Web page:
When embarking on any major life change, there is always one constant that’ll make or break your decision—money. Getting into the business of franchising is no different. If you’re considering buying a franchise, there are a few key financial issues that you need to assess before diving in.
Understand your working capital needs to get the business profitable
“You need to financially understand the total cost beyond what is in the Item 7,” said Sean Fitzgerald, chief development strategist at No Limit Agency.
Although Item 7 lists the total initial investment, you need to look at the very bottom—that’s where it says that you have to have an additional three months of working capital. If it takes you six months to a year to break even, your initial investment is going to be much higher.
If you ask a franchisor when the typical break-even point will come and they don't have an answer, you’ll need to speak to several franchisees to get a better understanding of how much capital you need to carry you through to profitability. During your due diligence period, this is a question you should be asking the franchisees to gain a better grasp on the financial performance of the individual units.
“The biggest mistake in franchising comes if you don't understand the importance of working capital,” Fitzgerald said. “Most good franchisors will explain that you need additional funds for those first few months, but don't assume that the number listed in Item 7 is all that you need.”
Banks don’t understand franchising, so you need to educate them
“If you're going to the bank for a loan, you will quickly learn that many banks don't understand franchising,” Fitzgerald said. “Therefore, you're going to have to educate the bank on how franchising works.”
Typically, the lender at the bank will first look at your background. If it’s not in sync with this new business venture, there is a high probability that they will deny your loan. Lenders that don't regularly work with franchising have trouble understanding the franchisor and franchisee relationship—you don’t necessarily need the right resume to succeed in franchising.
Mike Rozman, the co-president and CEO of BoeFly, the premier online marketplace connecting small business borrowers with lenders, agrees.
"We work with a lot of franchisees that are financing their investment for the first time,” Rozman said. “One thing that we think is really important is that they work with a lender that understands how franchising works. If the bank doesn't understand franchising, it can be an extra challenge for the potential franchisees.”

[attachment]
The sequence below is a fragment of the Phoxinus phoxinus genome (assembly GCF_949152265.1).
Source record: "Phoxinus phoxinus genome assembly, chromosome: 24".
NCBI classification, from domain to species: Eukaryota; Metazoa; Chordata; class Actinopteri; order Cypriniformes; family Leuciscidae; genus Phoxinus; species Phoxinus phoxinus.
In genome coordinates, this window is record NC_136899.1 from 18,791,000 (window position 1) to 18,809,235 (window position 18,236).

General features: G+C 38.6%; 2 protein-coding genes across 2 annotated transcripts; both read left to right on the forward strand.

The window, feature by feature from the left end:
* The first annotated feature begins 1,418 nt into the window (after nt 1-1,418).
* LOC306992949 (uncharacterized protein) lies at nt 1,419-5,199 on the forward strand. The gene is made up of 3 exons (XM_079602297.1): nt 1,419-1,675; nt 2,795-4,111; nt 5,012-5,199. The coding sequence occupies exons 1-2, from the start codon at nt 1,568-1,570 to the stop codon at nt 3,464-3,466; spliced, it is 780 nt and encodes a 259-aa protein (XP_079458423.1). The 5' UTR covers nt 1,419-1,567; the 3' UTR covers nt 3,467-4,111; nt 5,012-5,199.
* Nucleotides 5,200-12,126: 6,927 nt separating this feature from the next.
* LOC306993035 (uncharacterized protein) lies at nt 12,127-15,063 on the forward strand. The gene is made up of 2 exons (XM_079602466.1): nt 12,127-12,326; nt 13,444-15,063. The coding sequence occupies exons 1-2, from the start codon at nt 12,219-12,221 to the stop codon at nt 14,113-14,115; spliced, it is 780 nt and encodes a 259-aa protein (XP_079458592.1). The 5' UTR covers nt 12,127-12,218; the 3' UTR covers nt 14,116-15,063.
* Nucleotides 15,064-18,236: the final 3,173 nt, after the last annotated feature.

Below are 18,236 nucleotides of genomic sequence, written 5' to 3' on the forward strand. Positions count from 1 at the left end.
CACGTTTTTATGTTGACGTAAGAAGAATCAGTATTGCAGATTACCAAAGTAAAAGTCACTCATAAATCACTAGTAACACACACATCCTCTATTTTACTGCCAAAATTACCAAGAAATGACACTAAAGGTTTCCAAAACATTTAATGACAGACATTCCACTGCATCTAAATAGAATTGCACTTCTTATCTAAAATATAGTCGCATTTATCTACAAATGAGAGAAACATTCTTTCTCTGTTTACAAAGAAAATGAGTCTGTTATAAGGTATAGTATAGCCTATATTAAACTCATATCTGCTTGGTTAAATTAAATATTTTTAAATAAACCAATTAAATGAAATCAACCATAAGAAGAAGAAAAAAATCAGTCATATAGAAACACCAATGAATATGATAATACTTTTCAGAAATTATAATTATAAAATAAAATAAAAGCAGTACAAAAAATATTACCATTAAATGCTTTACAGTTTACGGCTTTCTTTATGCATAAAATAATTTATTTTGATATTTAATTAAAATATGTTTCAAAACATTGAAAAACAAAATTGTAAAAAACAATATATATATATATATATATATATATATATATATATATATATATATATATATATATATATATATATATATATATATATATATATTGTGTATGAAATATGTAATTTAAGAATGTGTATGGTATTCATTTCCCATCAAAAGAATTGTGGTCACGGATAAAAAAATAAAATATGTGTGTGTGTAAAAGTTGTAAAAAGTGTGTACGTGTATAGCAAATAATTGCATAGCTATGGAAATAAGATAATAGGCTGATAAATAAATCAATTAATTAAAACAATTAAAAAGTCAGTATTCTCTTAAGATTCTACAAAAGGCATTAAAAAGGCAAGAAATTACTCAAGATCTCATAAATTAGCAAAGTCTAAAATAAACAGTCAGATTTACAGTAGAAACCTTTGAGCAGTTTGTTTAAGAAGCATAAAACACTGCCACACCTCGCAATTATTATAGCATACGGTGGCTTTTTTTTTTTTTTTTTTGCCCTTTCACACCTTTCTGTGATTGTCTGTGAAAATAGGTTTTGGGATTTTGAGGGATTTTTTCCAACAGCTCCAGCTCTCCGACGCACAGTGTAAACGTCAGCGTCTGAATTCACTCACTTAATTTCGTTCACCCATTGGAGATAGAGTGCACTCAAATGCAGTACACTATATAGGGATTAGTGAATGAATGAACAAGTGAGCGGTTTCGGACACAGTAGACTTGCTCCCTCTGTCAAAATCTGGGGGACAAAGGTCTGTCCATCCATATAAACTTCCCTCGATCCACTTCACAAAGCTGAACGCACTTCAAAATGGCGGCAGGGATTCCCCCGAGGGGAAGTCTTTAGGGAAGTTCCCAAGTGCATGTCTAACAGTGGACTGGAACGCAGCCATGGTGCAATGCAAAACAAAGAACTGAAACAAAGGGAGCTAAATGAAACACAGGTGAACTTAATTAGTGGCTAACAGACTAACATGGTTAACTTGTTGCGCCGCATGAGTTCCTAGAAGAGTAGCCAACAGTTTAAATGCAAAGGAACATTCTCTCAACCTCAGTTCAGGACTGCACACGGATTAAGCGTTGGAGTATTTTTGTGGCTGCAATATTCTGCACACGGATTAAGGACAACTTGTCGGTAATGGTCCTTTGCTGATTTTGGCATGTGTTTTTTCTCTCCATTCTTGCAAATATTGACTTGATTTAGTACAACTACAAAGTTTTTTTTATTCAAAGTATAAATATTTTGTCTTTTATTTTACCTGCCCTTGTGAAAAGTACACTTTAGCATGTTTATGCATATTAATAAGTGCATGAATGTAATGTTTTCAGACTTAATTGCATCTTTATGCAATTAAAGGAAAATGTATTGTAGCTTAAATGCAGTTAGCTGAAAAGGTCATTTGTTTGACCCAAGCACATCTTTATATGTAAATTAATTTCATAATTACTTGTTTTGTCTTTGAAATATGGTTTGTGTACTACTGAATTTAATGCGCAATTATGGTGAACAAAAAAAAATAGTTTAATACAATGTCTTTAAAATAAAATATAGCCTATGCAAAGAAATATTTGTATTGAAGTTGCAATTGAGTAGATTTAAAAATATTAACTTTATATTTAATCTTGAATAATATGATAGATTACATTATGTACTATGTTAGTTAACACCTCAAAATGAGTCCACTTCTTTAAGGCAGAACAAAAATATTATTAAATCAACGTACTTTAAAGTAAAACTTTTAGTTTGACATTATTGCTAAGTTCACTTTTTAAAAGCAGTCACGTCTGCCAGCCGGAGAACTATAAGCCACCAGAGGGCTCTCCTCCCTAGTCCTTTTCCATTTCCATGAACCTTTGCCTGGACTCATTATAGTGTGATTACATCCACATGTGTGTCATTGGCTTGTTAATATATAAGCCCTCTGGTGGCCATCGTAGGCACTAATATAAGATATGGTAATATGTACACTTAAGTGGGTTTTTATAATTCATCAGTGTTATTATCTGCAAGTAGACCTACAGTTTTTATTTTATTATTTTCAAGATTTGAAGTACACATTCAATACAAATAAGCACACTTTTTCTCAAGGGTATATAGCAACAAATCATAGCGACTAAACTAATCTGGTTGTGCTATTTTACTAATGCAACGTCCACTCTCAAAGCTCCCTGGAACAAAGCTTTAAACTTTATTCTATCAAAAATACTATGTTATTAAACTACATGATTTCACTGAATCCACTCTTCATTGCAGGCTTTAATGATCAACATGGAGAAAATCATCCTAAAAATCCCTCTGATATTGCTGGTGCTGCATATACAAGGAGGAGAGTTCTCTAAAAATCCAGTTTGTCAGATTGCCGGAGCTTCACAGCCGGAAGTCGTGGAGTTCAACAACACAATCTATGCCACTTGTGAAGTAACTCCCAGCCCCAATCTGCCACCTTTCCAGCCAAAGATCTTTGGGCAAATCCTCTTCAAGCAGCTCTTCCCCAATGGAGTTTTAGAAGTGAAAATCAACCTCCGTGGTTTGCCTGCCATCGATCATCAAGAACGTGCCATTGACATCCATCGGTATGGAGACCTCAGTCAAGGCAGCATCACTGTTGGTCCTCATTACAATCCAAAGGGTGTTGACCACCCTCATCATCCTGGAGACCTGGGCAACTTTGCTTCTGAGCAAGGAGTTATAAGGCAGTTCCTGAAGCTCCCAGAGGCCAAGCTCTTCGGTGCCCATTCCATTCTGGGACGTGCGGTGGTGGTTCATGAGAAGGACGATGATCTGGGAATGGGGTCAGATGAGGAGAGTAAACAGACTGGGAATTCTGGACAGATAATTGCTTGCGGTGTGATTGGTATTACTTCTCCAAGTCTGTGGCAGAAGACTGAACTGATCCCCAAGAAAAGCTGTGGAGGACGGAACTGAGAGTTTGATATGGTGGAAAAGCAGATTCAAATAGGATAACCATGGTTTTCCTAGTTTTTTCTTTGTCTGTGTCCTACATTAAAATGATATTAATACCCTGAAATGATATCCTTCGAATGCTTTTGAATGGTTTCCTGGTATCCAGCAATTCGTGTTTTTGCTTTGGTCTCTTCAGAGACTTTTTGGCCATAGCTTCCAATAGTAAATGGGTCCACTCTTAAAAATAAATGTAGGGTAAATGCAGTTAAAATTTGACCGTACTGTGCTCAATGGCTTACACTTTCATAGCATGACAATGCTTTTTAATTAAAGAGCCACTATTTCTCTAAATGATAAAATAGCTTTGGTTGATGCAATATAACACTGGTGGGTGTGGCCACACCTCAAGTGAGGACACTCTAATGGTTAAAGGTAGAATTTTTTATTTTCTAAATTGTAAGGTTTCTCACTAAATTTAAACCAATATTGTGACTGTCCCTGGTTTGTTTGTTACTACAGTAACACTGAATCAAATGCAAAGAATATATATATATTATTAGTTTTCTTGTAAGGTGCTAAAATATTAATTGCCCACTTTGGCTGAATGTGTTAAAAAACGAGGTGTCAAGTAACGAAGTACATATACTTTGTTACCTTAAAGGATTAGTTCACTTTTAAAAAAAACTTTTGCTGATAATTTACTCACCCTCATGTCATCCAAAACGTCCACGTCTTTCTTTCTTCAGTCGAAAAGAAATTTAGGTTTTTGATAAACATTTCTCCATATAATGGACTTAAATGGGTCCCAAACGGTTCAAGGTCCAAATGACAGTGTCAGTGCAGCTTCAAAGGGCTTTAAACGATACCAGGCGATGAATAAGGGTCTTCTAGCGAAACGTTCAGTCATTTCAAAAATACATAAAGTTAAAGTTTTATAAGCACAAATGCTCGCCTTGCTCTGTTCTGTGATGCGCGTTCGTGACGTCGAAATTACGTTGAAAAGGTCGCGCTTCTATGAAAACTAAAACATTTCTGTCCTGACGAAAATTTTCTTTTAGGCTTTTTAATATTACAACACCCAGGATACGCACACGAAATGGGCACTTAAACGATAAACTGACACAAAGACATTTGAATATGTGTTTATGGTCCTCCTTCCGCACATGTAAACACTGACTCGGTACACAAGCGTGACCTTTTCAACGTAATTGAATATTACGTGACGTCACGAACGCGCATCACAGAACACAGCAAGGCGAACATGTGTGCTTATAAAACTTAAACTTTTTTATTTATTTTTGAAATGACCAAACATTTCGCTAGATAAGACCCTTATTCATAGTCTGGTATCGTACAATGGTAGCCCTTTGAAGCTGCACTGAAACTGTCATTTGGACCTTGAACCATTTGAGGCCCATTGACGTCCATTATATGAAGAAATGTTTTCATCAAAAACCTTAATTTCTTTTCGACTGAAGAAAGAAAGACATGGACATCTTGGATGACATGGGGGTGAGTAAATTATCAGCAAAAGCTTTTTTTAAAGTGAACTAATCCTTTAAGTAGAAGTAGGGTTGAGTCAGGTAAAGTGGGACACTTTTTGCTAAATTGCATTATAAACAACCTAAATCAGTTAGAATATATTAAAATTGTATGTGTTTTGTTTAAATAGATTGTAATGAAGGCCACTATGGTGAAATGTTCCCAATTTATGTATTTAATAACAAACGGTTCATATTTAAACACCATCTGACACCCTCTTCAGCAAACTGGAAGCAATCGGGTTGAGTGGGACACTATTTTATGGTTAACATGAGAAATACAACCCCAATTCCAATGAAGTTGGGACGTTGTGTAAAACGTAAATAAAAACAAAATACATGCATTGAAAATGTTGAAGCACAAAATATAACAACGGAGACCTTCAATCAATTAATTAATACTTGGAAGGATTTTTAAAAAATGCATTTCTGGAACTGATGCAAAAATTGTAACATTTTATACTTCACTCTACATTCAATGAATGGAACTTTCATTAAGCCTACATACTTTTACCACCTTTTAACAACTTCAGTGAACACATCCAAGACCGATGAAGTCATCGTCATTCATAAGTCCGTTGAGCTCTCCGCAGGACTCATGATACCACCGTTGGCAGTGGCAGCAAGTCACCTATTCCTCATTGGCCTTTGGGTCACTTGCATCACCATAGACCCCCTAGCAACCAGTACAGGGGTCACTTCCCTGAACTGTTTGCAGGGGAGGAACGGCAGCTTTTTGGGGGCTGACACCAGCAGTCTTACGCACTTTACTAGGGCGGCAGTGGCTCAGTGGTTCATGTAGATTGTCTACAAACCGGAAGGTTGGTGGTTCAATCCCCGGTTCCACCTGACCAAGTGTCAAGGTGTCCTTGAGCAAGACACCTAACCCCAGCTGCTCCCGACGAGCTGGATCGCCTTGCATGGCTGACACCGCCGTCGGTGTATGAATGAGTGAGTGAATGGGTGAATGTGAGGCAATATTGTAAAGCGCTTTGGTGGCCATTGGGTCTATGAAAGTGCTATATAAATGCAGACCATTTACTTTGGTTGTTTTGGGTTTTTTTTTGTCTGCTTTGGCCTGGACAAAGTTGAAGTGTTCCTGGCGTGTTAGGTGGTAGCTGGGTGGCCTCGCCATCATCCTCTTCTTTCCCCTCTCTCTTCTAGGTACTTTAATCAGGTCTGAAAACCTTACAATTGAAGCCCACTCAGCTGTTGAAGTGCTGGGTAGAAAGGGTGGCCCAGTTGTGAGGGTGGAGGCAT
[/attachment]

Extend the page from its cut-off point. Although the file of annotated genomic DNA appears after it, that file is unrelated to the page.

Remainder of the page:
BoeFly is dedicated to helping potential franchisees better understand their economic circumstances while still in the discovery phase, through the use of bQualTM, which provides individuals with vital financial details, such as their business credit score (SBSS by FICO) required by the Small Business Administration and a consumer credit score, in addition to a fundability report assessing their loan prospects.
“When franchisees have the same data that banks will use to judge them right up front, then they’re positioned to succeed,” Rozman said.
Understand that not all franchise brands are created equal. Then, focus on your specific industry category.
“A rule of thumb is that EBIDTA at 10 percent is good, but 15 percent or higher is ideal,” Fitzgerald said.
Take time to review what businesses that are competitive in your space are making. It’s difficult to compare the return on investment numbers for all brands because you simply can’t lump different types of businesses all together. Because the investment level of a quick service restaurant in a mall is different from the investment level of a full service restaurant in a stand-alone brick and mortar space, you shouldn’t expect to make the same amount. A home-based or mobile business is also a completely different type of concept, so your ROI is going to be different. When looking at how much you can make and the time frame, you have to compare within industry categories.
"Don't get wrapped up in average unit volume numbers,” Fitzgerald said. “The most important number is profitability or EBIDTA. If no one is making money, it's not a good investment, and you need to dig around in your validation calls with current franchises to gauge this.”